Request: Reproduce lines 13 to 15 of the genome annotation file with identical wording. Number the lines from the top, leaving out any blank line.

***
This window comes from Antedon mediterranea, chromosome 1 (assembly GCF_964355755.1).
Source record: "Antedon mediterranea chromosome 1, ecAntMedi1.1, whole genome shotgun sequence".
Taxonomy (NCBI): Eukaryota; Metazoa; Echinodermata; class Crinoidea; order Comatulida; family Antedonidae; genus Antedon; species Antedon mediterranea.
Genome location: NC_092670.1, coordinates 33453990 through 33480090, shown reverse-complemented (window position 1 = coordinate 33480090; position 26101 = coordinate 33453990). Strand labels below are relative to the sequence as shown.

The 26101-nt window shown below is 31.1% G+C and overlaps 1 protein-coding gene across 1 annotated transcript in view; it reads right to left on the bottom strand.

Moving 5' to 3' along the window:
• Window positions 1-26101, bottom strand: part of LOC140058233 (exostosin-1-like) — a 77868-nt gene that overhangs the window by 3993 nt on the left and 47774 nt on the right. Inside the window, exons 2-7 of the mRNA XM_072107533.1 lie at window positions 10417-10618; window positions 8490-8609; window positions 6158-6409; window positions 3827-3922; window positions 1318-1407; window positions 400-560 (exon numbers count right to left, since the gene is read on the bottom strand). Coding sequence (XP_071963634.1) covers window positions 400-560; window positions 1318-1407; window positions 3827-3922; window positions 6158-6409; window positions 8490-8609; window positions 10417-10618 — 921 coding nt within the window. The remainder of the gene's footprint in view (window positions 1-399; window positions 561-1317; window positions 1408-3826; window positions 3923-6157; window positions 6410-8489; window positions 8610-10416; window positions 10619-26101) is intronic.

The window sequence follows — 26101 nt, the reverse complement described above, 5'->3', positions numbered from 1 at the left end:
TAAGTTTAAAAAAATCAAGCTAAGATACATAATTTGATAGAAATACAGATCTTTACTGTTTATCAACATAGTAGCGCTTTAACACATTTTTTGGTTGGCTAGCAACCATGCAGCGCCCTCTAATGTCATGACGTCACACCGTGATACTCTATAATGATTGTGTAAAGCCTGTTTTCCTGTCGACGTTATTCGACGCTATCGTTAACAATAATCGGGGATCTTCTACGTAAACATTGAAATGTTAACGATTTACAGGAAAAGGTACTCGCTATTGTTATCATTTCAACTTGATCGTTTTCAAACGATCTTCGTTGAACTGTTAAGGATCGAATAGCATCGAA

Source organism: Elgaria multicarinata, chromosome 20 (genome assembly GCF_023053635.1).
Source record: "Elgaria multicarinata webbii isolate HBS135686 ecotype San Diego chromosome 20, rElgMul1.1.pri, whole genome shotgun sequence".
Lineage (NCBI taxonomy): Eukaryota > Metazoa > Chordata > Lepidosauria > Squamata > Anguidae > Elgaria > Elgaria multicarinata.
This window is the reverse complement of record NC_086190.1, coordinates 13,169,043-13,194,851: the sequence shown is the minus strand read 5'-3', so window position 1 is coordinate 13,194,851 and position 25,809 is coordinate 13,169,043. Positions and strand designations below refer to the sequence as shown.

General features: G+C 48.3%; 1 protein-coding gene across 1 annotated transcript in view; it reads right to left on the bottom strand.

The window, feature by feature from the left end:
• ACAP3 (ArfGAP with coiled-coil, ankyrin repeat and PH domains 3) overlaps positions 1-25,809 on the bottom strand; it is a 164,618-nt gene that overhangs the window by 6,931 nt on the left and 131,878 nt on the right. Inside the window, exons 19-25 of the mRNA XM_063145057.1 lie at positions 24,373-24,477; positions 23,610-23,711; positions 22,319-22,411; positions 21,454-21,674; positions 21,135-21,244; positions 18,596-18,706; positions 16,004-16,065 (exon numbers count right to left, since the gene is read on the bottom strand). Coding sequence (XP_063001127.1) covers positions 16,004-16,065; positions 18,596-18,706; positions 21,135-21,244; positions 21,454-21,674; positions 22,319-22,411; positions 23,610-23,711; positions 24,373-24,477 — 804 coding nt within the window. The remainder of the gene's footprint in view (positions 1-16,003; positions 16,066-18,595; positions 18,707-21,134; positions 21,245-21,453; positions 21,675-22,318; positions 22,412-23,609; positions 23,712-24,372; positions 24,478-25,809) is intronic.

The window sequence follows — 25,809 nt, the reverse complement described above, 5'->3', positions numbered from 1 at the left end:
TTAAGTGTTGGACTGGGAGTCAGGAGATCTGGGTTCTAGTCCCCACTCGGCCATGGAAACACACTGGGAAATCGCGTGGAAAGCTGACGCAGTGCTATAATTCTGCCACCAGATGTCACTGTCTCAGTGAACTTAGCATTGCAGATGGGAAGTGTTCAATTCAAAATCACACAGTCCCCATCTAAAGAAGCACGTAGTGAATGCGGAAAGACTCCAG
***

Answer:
This window is the reverse complement of record NC_086190.1, coordinates 13,169,043-13,194,851: the sequence shown is the minus strand read 5'-3', so window position 1 is coordinate 13,194,851 and position 25,809 is coordinate 13,169,043. Positions and strand designations below refer to the sequence as shown.

General features: G+C 48.3%; 1 protein-coding gene across 1 annotated transcript in view; it reads right to left on the bottom strand.

The window, feature by feature from the left end: